Andretti Autosport CNC machinist Adam Erwin looks over the suspension dampers he just finished crafting for his team. Less than a day ago, the collection of dozens of tiny parts were just an engineer’s idea and a slab of metal, a dream to shave 0.1 seconds off a lap time.
That’s the life of an autosports machinist. Every day, 25 pairs of eyes scrutinize every race car component he machines – from the engineers and mechanics who design and install the parts to the drivers and sponsors who rely on them for victory. Each one of them expects Erwin’s parts to be precise, resilient, and aesthetically perfect before they can be used in an Andretti Autosport Indy car.
Like its cars, Andretti Autosport works fast. Based in Indianapolis and led by racing legend Michael Andretti, the team operates under stringent time constraints where every component must be perfect and produced as quickly as possible. And while many parts must remain stock to ensure an even playing field for all drivers, teams can make some vehicle modifications. This is where Erwin and the Andretti team’s other in-house CNC machinists come into play.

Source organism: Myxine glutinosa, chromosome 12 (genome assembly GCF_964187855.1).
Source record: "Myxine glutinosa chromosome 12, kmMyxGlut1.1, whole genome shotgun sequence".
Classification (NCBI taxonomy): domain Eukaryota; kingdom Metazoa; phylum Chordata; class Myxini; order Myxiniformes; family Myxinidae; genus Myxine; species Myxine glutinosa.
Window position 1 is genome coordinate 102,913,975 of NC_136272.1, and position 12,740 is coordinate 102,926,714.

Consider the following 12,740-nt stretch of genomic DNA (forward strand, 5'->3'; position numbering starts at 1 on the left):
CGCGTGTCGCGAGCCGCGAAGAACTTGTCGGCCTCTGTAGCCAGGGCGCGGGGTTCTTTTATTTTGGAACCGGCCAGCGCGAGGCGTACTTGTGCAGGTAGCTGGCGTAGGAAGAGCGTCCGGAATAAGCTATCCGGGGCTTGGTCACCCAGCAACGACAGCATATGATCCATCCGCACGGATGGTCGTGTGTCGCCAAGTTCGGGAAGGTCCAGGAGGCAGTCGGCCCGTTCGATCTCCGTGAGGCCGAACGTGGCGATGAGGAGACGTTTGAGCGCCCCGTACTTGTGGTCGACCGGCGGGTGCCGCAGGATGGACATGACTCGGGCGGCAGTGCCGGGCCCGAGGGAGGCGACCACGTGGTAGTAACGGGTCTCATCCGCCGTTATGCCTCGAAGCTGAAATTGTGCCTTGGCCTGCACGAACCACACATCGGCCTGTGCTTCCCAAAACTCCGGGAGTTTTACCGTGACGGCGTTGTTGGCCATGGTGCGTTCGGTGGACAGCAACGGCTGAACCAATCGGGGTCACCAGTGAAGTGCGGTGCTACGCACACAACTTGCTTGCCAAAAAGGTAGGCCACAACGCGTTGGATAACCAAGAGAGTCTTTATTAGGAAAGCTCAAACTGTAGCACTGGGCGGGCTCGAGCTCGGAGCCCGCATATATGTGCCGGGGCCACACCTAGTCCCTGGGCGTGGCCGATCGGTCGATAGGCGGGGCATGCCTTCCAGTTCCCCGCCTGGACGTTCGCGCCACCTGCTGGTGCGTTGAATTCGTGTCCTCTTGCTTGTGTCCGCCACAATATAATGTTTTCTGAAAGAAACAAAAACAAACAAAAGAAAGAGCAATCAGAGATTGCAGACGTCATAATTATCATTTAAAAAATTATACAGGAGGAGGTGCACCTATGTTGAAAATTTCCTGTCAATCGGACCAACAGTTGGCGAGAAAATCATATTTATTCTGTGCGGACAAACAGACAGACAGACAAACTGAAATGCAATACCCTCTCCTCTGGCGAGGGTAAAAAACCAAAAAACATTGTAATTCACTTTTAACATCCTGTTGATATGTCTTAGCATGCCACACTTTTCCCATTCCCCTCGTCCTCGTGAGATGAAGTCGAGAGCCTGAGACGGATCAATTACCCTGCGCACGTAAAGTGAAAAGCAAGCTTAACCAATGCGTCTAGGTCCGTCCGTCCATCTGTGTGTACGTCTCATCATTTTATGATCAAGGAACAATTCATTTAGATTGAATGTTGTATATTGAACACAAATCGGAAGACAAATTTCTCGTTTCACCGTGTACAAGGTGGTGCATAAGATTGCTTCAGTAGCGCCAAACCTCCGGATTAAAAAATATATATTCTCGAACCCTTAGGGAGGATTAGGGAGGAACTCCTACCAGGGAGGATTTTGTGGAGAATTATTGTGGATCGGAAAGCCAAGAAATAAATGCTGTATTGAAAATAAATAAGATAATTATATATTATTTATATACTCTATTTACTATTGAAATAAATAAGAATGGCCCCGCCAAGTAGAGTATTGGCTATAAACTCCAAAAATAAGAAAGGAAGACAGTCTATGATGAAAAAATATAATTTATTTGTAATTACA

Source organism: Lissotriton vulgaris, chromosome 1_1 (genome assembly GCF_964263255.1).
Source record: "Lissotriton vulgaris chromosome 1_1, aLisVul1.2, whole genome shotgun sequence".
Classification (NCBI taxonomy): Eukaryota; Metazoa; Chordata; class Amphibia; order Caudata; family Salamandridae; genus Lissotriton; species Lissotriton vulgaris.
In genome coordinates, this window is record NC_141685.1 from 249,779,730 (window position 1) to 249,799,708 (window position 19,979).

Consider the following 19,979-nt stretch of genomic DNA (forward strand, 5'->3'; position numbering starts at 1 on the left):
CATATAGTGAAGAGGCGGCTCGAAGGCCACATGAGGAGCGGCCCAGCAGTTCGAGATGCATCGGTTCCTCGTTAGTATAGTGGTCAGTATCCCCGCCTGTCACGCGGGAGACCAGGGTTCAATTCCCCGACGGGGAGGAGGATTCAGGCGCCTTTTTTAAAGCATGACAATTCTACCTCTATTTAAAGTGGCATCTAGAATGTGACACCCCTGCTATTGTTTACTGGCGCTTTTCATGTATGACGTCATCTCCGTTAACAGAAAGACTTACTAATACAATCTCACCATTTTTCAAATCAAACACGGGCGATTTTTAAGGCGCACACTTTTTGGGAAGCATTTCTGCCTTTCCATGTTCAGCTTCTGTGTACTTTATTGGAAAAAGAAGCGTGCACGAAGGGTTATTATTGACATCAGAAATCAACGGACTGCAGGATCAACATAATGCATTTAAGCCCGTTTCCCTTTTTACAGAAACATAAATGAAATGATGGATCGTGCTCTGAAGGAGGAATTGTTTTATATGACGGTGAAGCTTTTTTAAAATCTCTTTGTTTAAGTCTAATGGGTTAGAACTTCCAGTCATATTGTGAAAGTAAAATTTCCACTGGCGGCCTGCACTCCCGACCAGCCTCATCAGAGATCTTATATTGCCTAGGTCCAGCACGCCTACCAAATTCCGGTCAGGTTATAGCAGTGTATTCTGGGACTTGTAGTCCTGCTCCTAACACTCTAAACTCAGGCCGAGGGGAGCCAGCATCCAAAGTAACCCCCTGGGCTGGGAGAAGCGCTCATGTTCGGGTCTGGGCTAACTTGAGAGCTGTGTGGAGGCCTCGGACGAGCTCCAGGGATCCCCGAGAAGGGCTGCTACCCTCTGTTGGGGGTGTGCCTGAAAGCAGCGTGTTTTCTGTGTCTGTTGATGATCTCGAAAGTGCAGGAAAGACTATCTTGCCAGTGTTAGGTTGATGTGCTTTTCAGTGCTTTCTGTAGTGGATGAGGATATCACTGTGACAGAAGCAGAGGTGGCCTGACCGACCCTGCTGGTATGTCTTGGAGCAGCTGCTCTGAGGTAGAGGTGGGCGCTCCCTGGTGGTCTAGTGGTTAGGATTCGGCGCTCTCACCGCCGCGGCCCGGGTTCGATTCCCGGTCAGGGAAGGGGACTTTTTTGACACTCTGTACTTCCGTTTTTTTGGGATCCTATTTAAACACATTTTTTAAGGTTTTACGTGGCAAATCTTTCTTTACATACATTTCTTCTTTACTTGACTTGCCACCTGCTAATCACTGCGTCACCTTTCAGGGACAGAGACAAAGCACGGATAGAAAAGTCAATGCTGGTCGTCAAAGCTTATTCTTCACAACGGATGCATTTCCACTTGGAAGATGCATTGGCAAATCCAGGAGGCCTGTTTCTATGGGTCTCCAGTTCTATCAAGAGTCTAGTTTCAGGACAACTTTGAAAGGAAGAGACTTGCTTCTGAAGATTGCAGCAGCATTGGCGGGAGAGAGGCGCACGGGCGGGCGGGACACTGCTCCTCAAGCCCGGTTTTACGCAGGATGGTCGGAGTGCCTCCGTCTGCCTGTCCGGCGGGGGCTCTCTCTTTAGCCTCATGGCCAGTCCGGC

Suspension components and dampers (shock absorbers) are two major car features open to modification. Racing teams will often develop new, proprietary parts to continually improve car performance and shave valuable seconds off lap times.
Choosing the right tools
As with any machine shop, the rapid development, manufacture, and testing of new part concepts puts increased pressure on Andretti’s machinists. They must continuously improve upon levels of precision and productivity while also maintaining component aesthetics.
To achieve these goals and stay well ahead of the competition, the Andretti team relies on the speed, performance, and accuracy of advanced cutting tool technology from Seco Tools LLC.